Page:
One of the challenges of the rise of renewable energy in Canada is ensuring policymakers are adequately informed about clean energy. We spoke with Merran Smith, founder and executive director at Clean Energy Canada, to find out how we can make a national shift to clean, low-carbon energy like solar.
“Clean Energy Canada works to accelerate Canada to a clean energy economy,” says Smith. “We believe that, with appropriate policies, services and infrastructure, we can move Canada to a low-carbon economy by 2050.” Clean Energy Canada is a clean energy think-tank working to achieve this vision by raising awareness around economic trends, technologies and policies to cut carbon pollution while positioning Canada strategically in the rapidly shifting global economy. The organization conducts and commissions original research and is committed to creating connections between policymakers, the private sector, academia and civil society to support policy conversations around the creation of a clean energy future.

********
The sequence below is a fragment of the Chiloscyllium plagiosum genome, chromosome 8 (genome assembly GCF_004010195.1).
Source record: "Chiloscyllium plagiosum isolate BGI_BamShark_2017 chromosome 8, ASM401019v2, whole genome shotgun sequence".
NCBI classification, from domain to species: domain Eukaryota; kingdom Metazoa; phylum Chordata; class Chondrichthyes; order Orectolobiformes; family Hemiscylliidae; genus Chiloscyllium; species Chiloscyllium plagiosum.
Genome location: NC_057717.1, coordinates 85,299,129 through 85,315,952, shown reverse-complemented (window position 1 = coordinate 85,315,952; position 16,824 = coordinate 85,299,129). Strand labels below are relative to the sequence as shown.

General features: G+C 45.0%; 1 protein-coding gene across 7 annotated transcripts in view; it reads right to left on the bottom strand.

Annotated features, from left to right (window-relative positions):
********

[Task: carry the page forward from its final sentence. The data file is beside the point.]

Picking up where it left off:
Solar energy, as part of this vision for the future, is now coming into its own. “We bust a lot of myths about solar, the most critical one being it’s expensive,” says Smith. “You can now install solar arrays on roofs and in other spaces affordably.” She points to the global trend toward cheap solar, with the price of new solar panels falling by around 60% since 2010. With Canada committed to 90% zero-emission electricity by 2030, solar represents a critical component in reaching that goal.
For the conference, Smith will be looking toward an inevitable shift toward clean energy. “I think the future is electric. Everything from transportation, to infrastructure, to manufacturing is all going to be powered from the grid.”
If you want to join Merran Smith and be part of the conversation for a future of clean energy, you can meet her, as well as other leaders in the solar energy sector, at Solar Canada 2018, Canada’s largest solar energy conference, June 20-21, in Calgary. The conference is approaching quickly —register now.